Critically Examining Decolonization: The Field of Global Health

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Critically Examining Decolonization: The Field of Global Health

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The field of global health is rapidly evolving. With an increasing number of medical students living in Canada showing interest in the field, its relevance and importance in medical education has never been more salient. Despite its increasing popularity, the field remains relatively apolitical and vaguely delineated. “Global Health” today is considered a modern version of what has been previously referred to as international health, tropical medicine and colonial medicine. Yet, its colonial roots remain largely unacknowledged in its study and practice. The educational movement termed as “decolonization” was first introduced by a series of protests that occurred in Cape Town. Following activism from students at the University of Cape Town, universities began to organize conferences surrounding decolonization, with conferences occurring at Harvard, UC Berkeley, Duke, and The University of Edinburgh.

Recently, the term decolonization has become widespread. Yet, with its widespread use, there is a worry that the term has been simplified and diluted, devoid of critical examination, introspection and discomfort. In fact, using decolonization as a metaphor can result in evasive practices focused on absolving settler guilt, rather than repatriation (1). The central questions we wish to interrogate are: Who can speak of decolonization? How do we view decolonization as a constant framework of unlearning and learning? How can we create community spaces for the necessary discomfort and interrogative process that decolonization requires?

Our conference aims to create a space where these questions can be discussed – allowing medical students to begin interrogating questions of power and privilege, and the ways in which they can begin to dismantle the power structures in which they interact. Moreover, global health is inherently local. This conference aims to examine the ways in which global and settler colonialism interact, and the ways in which power asserts itself to silence voices.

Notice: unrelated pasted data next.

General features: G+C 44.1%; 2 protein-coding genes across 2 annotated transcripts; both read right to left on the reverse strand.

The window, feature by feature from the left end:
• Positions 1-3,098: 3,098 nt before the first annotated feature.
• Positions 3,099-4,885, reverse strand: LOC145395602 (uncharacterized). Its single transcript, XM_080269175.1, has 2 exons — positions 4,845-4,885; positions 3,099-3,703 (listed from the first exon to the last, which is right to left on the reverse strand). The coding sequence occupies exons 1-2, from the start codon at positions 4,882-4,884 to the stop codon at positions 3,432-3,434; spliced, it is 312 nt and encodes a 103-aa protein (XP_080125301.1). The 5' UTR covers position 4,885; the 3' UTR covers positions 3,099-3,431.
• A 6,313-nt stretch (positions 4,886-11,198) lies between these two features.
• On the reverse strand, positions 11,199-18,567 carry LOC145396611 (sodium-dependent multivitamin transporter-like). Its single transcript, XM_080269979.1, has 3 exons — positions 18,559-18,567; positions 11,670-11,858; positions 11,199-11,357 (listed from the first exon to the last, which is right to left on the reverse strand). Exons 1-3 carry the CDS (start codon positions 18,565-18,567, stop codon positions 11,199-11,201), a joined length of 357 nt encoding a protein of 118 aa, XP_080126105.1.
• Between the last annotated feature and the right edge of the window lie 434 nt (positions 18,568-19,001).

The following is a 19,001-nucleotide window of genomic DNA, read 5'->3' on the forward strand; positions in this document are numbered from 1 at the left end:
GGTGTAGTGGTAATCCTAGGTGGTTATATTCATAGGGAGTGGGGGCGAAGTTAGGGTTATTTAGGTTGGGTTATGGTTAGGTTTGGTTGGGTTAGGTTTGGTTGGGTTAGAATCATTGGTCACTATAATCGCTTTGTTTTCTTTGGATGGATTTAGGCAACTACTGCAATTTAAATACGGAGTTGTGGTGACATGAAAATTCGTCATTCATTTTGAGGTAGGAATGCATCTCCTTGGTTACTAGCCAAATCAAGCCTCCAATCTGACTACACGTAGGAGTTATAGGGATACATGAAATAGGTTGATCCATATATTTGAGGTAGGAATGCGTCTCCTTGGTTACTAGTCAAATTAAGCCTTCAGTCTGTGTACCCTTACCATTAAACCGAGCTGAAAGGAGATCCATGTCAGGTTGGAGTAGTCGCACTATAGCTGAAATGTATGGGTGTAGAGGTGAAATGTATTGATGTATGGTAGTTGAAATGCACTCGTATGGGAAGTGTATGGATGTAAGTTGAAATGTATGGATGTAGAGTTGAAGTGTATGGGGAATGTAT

Schedule:

10:10 am-10:50 am: Opening Keynote

Speaker: Lee Maracle

11:00 am- 12:00 pm, Panel #1: Dismantling Global Colonialism and Power and Privilege within Multilateral Organizations

Panelists: Dr. Senjuti Saha, Dr. Sumegha Asthana, Professor Yap Boum , Shehnaz Munshi

The origins of the field of global health are largely rooted in colonialism. Before the term “global health” was used, “international health” was utilized for decades by academics, purporting the idea that high income countries should “help” low-income countries with health crises, ignoring the ongoing oppression and legacy of colonialism from the aforementioned high-income countries. How has neo-colonialism impacted global governance structures (World Bank, IMF), international health organizations (WHO, UNICEF), and private foundations (Gates Foundation)? How can we begin the process of redistributing power?